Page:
I do, deviled eggs
I’ve been mum lately, I know, on the whole marriage thing. I stirred up a ruckus, and then I went silent. But you should know that I haven’t changed my mind, and that most of the time, my feet aren’t cold. I won’t be picking up my petticoat and fleeing for the hills with my maiden name still intact. What’s been keeping me quiet is something much more predictable: I’ve been planning.
Since the afternoon of our engagement, when we strolled Brooklyn in the late sun, squinting at the strange new ray of light from my ring finger, we’ve been planning what I call a big party with a ceremony on the side. We knew that we wanted a summertime setting, but seeing as it was already late March, that made timing a little tricky. We didn’t want to rush. We wanted time to play with the details and, most importantly, to enjoy each other in the process. We’re also picky, and being picky is most pleasant, I find, when you’re not in a hurry.
So with all that in mind, and with historical weather data on our side, we have set a date and, so far, a few key details. We will be married on July 29, 2007, in a smallish town outside of Seattle, on the coast. Our ceremony will take place in a park by the water, with dinner a short walk away. I will come down the aisle on my mother’s arm, swathed in twenty strapless yards of Chantilly lace. And then there will be deviled eggs.
I love deviled eggs. They may be a stale stowaway from the 1950s and the ugly stepchild of every family barbeque, but damn it, I do not care. When properly made, there is no two-bite package more perfectly suited to a summer day than a cool hard-boiled egg white with a creamy filling. If you feel any degree of fondness for egg salad, it’s pure hypocrisy to diss the deviled egg. Rich with mayonnaise, tangy with mustard, and with a spicy, tingly edge, it’s the lowly egg’s best shot at becoming something fancy—America’s answer, I suppose you could say, to the French soufflé.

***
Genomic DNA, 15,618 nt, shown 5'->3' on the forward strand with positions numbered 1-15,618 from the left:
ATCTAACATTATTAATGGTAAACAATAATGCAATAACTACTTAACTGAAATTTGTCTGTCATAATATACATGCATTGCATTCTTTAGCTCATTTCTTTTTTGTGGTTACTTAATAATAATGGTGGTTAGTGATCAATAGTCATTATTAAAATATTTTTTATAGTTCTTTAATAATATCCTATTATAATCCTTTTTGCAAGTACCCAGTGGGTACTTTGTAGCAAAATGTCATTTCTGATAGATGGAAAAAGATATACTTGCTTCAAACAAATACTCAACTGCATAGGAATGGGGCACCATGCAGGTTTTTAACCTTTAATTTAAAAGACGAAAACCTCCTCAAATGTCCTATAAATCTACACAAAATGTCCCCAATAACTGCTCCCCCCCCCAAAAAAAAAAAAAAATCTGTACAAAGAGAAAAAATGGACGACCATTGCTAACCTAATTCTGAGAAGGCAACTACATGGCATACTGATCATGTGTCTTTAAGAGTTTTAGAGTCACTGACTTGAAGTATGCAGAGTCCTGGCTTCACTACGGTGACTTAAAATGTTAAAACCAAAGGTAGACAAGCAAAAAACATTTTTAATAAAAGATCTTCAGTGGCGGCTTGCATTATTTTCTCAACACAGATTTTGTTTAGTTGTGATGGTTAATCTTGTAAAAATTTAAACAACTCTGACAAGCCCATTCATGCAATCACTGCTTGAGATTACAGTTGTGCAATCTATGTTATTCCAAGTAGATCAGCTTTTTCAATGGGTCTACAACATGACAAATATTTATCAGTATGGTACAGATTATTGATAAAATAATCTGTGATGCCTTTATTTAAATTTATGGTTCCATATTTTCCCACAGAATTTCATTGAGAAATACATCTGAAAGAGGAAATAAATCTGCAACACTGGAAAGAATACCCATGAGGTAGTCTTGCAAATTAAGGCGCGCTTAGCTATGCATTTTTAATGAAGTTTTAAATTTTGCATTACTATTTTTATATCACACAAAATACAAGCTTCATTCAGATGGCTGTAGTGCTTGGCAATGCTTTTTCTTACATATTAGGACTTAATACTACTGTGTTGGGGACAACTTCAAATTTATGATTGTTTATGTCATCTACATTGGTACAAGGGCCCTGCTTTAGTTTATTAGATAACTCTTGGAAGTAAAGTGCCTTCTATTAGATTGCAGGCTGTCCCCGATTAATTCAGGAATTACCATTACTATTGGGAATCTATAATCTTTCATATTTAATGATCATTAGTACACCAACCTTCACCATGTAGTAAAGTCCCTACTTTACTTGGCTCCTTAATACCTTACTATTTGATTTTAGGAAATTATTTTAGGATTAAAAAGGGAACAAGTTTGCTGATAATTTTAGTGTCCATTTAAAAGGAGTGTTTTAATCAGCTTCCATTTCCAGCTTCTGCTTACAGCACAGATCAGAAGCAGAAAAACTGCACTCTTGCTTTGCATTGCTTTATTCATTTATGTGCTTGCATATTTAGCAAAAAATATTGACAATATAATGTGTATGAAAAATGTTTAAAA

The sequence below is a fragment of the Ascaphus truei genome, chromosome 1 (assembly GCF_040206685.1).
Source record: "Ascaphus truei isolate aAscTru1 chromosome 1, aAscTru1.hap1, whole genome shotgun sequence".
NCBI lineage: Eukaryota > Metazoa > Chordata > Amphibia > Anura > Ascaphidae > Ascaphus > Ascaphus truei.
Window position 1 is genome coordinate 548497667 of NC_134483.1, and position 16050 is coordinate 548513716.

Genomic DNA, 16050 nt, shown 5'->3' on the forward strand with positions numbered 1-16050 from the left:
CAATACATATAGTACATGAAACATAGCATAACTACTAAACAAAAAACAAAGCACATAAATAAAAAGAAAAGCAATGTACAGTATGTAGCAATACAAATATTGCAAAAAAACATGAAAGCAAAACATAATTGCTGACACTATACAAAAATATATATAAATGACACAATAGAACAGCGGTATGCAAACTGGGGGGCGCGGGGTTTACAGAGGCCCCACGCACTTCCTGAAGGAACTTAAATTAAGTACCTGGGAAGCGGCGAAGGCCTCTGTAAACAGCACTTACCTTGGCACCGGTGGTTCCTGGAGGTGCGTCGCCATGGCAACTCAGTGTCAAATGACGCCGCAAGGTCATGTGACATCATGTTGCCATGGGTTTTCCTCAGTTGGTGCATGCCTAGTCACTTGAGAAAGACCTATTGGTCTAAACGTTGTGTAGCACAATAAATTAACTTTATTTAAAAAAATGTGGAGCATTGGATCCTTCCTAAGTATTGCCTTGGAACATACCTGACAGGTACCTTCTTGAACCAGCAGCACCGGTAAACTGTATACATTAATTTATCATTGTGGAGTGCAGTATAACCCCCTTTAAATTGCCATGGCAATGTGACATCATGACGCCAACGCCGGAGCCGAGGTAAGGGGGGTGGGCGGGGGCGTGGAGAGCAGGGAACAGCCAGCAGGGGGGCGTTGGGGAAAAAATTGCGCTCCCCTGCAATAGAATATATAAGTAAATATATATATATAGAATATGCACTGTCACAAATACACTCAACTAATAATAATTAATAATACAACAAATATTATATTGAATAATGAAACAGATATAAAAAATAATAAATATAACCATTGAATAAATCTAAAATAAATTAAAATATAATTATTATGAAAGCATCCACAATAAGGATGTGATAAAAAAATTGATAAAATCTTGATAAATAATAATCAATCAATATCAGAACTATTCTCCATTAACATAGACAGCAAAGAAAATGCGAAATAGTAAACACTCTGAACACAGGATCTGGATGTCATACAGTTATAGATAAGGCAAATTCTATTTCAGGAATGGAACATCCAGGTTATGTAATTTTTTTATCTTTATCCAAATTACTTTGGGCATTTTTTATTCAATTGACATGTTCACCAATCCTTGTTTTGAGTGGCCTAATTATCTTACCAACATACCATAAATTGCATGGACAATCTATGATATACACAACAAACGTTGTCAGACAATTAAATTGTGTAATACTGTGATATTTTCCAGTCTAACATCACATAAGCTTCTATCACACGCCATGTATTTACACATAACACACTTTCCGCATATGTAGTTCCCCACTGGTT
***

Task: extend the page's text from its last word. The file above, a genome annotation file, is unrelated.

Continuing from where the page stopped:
And these days, that something fancy can be pretty fancy indeed, with toppings that go beyond the usual dusting of musty paprika. A deviled egg with caviar is a nice surprise, or smoked salmon or a little bit of curry. I’ve even seen them breakfast-style, with shards of bacon and fine, crispy breadcrumbs. What style we’ll serve at the wedding is still to be determined—and we do, phew, have fourteen months to decide—but what I made this weekend was awfully nice.
A messy union of Americana and classic French cuisine, this deviled egg is fitted with a saucy hat of crabmeat ravigote, a cold sauce with—depending on who you ask—a mayonnaise or vinaigrette base flavored with fresh herbs. The sweet, mild flavors of crabmeat and egg are a natural pair already, but combine them in a cloud of mayonnaise shot through with summer herbs, and you’ve got something worth planning for—even fourteen months ahead.
Deviled Eggs with Crabmeat Ravigote
Adapted from Jeff Tunks and Chris Clime of Acadiana
I first tasted a version of these eggs at Washington, D.C.’s Acadiana, a “contemporary interpretation of a Louisiana fish house” that happens—full disclosure!—to be co-owned by one of my brothers. I may be biased, but I think these are uncannily good deviled eggs. If you should someday happen to find yourself near our nation’s capitol, go to Acadiana and order the trio of deviled eggs—but until then, make them yourself.
My first attempt at adapting the recipe yielded a deviled filling that was a tad too loose, as evidenced in the photographs above. I have adjusted the quantities below for what I hope will be a slightly more firm filling. Be sure to use good mayonnaise—preferably homemade—and buy the freshest crab possible.
4 large eggs
1 Tbs Dijon mustard
1 tsp Tabasco sauce
1 tsp Worchestershire sauce
6 Tbs good-quality mayonnaise, divided
2 ounces fresh lump crabmeat, such as Dungeness
1 tsp diced shallot
½ tsp minced garlic
½ tsp minced fresh thyme
½ tsp minced fresh Italian parsley
1 tsp apple cider vinegar
Finely chopped chives, for garnish
Fill a medium saucepan with water, and bring it to a boil. Place the eggs in the boiling water, and cook them for 10 minutes. Remove the pan from the heat, pour out the boiling water, and immediately run cold water over the eggs to cool them and stop the cooking process. When the eggs are cool, carefully peel them, and slice them in half lengthwise. Gently remove the yolks, and place them in a small mixing bowl. Set the whites aside.
Using a fork, mash the yolks well. Add the Dijon mustard, Tabasco sauce, Worchestershire sauce, 3 Tbs of the mayonnaise, and a pinch or two of salt. Whisk the mixture until it is creamy. Taste for seasoning, and adjust as necessary. Carefully spoon or pipe the yolk mixture back into the egg white halves.
In another small bowl, gently stir together the crabmeat, shallot, garlic, thyme, parsley, vinegar, and the remaining 3 Tbs of mayonnaise. Mix well. Divide the crabmeat mixture among the egg halves, and garnish with chives. Serve immediately.
Yield: 8 deviled eggs